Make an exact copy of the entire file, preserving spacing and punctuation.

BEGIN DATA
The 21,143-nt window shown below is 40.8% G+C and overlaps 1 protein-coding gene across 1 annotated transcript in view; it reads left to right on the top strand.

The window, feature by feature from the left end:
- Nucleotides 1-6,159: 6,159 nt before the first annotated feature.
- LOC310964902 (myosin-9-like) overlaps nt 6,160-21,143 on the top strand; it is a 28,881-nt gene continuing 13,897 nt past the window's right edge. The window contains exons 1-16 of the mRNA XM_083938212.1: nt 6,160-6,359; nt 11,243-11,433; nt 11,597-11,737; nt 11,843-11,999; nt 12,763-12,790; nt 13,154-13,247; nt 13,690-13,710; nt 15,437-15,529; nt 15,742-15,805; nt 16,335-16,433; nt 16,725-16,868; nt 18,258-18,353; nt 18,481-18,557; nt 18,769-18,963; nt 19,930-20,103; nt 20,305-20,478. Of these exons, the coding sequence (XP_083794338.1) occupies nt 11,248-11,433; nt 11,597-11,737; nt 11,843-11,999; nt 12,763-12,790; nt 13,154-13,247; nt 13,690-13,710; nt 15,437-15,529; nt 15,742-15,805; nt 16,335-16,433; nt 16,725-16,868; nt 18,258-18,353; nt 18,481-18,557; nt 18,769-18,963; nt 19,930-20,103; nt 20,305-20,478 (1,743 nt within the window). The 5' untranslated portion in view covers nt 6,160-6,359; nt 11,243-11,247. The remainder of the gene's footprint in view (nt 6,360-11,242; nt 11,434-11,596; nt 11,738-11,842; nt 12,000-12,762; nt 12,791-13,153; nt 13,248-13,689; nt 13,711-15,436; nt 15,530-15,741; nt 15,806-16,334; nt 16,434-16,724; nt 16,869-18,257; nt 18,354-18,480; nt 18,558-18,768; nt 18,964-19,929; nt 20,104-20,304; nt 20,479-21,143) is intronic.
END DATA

The 21,143-nt window shown below is 40.8% G+C and overlaps 1 protein-coding gene across 1 annotated transcript in view; it reads left to right on the top strand.

The window, feature by feature from the left end:
- Nucleotides 1-6,159: 6,159 nt before the first annotated feature.
- LOC310964902 (myosin-9-like) overlaps nt 6,160-21,143 on the top strand; it is a 28,881-nt gene continuing 13,897 nt past the window's right edge. The window contains exons 1-16 of the mRNA XM_083938212.1: nt 6,160-6,359; nt 11,243-11,433; nt 11,597-11,737; nt 11,843-11,999; nt 12,763-12,790; nt 13,154-13,247; nt 13,690-13,710; nt 15,437-15,529; nt 15,742-15,805; nt 16,335-16,433; nt 16,725-16,868; nt 18,258-18,353; nt 18,481-18,557; nt 18,769-18,963; nt 19,930-20,103; nt 20,305-20,478. Of these exons, the coding sequence (XP_083794338.1) occupies nt 11,248-11,433; nt 11,597-11,737; nt 11,843-11,999; nt 12,763-12,790; nt 13,154-13,247; nt 13,690-13,710; nt 15,437-15,529; nt 15,742-15,805; nt 16,335-16,433; nt 16,725-16,868; nt 18,258-18,353; nt 18,481-18,557; nt 18,769-18,963; nt 19,930-20,103; nt 20,305-20,478 (1,743 nt within the window). The 5' untranslated portion in view covers nt 6,160-6,359; nt 11,243-11,247. The remainder of the gene's footprint in view (nt 6,360-11,242; nt 11,434-11,596; nt 11,738-11,842; nt 12,000-12,762; nt 12,791-13,153; nt 13,248-13,689; nt 13,711-15,436; nt 15,530-15,741; nt 15,806-16,334; nt 16,434-16,724; nt 16,869-18,257; nt 18,354-18,480; nt 18,558-18,768; nt 18,964-19,929; nt 20,104-20,304; nt 20,479-21,143) is intronic.